Others would say that the appointment of a profoundly business-friendly Home Secretary was bound to lead to a weakening of immigration policy.
The description is misleading, and will deter young people from entering the sector. Ultimately, it will constrain the labour supply needed to build more houses.
The UK should be willing to consider some flexibility in return for a trade deal – with Australia, with India, with Brazil and, yes, with the EU.
Any exceptions for those with job offers would simply be flimsy camouflage for a wholesale retreat and for the abandonment of a major pledge to the British public.
Without a firm, stated base, we are vulnerable to being pushed around by the Commission. Ministers might find it uncomfortable to talk numbers, but they must.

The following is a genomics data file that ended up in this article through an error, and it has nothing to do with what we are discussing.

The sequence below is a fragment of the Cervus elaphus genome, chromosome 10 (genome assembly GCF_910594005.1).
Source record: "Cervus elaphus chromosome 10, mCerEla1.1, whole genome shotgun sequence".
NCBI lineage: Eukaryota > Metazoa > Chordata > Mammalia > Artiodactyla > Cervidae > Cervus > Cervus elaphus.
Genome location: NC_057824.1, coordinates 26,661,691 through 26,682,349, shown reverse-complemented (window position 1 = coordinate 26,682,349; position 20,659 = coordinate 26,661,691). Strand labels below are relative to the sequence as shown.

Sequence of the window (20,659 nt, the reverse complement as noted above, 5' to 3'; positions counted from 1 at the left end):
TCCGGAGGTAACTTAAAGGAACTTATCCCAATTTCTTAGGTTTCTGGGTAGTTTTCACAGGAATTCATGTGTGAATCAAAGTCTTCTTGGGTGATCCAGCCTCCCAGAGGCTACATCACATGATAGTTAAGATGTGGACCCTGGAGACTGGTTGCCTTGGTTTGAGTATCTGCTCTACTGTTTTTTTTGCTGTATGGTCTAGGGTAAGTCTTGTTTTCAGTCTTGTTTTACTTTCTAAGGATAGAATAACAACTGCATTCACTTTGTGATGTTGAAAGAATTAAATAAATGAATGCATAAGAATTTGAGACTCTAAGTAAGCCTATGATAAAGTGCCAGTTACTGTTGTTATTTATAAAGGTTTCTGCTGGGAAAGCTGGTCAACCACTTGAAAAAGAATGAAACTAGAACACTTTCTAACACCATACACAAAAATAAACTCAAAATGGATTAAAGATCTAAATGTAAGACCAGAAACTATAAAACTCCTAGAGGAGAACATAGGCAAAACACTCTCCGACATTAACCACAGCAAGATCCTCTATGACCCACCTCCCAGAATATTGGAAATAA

It’s remarkable that the official public body that advises the Government on such issues seems not to have published a report on this topic since 2011.
We should not allow ourselves, in the next phase of negotiations, to be drawn into further migration concessions in exchange for trade concessions.
Countries with which we strike future trade deals – the top priority for Party members according to our survey – should be treated more favourably than those with which we don’t.